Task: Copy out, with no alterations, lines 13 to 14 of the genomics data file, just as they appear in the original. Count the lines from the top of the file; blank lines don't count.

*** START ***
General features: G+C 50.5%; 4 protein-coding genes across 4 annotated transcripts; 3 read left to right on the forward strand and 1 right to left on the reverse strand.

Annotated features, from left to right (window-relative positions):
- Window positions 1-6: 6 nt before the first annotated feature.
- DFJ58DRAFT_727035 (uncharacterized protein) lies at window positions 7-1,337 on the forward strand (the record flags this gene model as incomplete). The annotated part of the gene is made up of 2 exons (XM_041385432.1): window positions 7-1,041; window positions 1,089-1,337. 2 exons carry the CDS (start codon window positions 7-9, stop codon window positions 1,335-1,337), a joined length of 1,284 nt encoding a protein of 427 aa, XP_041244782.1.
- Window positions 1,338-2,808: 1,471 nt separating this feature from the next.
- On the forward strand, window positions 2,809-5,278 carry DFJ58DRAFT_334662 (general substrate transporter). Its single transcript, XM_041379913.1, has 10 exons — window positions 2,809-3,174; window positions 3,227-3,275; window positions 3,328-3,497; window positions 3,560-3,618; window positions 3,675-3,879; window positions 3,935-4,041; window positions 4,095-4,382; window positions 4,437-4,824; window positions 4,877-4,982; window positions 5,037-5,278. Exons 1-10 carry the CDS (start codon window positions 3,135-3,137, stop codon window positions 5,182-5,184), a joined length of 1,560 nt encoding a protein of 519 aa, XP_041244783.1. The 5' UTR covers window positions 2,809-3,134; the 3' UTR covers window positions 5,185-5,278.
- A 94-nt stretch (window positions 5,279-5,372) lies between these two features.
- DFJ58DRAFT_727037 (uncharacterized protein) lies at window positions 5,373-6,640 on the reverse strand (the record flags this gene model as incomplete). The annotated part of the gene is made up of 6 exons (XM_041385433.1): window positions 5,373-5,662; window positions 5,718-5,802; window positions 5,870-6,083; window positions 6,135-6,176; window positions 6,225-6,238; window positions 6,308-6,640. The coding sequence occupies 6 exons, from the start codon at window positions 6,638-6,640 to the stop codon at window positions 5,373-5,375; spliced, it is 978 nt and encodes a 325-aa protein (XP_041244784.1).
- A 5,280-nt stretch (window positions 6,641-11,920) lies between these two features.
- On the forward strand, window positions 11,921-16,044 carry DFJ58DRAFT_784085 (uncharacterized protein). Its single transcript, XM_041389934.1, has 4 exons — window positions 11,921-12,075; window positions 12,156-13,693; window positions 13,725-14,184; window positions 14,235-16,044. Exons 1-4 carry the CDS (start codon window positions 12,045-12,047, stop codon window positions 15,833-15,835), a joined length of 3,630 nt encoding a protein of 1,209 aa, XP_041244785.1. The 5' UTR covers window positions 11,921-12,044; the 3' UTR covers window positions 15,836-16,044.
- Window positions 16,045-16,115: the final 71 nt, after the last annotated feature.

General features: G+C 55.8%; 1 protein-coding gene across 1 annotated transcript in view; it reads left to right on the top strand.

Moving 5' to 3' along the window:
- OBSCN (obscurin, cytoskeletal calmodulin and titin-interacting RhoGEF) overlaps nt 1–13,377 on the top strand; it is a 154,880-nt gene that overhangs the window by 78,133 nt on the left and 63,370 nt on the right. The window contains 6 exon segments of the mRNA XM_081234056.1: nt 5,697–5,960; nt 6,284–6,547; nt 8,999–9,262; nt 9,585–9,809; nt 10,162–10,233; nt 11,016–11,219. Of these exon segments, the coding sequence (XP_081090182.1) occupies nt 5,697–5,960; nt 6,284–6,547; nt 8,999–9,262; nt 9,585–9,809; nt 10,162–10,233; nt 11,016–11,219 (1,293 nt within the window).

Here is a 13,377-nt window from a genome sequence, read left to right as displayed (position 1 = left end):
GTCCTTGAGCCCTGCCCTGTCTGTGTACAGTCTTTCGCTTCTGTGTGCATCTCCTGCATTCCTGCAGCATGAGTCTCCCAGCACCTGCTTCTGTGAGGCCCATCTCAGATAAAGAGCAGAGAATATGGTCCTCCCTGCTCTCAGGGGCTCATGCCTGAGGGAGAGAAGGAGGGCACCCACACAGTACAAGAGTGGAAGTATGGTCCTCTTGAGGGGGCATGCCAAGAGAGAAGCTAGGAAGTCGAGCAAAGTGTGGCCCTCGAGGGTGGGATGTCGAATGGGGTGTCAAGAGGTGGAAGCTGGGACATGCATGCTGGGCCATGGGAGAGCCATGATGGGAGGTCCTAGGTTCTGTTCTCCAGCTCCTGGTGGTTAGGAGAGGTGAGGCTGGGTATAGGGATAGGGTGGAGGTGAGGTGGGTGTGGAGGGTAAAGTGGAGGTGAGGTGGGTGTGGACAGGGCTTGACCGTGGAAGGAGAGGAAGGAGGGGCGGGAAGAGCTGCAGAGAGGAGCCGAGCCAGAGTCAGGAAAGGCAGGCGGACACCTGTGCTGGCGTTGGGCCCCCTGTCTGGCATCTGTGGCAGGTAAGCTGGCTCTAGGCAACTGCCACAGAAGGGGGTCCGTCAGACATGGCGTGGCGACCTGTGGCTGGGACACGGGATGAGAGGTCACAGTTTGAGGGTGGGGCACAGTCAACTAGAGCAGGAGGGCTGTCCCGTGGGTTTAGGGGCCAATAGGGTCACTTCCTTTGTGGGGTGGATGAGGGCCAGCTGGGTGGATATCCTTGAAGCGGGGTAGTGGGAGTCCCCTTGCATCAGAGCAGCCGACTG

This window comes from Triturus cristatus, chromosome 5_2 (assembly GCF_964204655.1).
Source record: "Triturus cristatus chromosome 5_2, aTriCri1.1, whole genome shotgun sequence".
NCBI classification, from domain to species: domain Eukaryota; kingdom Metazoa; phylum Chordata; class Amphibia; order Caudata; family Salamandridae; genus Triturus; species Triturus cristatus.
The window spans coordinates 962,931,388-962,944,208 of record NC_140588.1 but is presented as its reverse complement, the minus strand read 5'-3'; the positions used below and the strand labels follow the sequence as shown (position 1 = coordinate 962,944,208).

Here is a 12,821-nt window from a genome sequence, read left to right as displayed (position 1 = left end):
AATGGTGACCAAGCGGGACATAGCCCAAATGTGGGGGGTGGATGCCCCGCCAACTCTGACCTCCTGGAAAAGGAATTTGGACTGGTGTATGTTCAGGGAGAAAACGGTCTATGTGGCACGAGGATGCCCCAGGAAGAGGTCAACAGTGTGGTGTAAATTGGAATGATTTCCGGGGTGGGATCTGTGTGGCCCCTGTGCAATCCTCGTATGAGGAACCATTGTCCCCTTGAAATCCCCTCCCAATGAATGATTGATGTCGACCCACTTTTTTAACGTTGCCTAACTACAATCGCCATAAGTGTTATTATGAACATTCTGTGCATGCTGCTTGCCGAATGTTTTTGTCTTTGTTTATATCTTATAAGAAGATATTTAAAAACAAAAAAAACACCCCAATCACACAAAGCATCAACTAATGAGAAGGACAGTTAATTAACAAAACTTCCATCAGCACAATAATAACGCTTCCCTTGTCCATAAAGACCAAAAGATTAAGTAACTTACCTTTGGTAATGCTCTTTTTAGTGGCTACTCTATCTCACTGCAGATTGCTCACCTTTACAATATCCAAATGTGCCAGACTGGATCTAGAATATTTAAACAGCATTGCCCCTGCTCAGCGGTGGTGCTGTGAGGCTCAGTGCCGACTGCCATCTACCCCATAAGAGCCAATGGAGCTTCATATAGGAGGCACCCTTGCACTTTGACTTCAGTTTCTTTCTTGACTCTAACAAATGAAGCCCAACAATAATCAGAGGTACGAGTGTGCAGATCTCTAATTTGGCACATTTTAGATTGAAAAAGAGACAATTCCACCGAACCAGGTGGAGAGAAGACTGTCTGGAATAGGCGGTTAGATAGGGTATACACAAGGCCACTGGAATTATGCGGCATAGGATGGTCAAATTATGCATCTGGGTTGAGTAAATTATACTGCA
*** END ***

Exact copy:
Moving 5' to 3' along the window:
- OBSCN (obscurin, cytoskeletal calmodulin and titin-interacting RhoGEF) overlaps nt 1–13,377 on the top strand; it is a 154,880-nt gene that overhangs the window by 78,133 nt on the left and 63,370 nt on the right. The window contains 6 exon segments of the mRNA XM_081234056.1: nt 5,697–5,960; nt 6,284–6,547; nt 8,999–9,262; nt 9,585–9,809; nt 10,162–10,233; nt 11,016–11,219. Of these exon segments, the coding sequence (XP_081090182.1) occupies nt 5,697–5,960; nt 6,284–6,547; nt 8,999–9,262; nt 9,585–9,809; nt 10,162–10,233; nt 11,016–11,219 (1,293 nt within the window).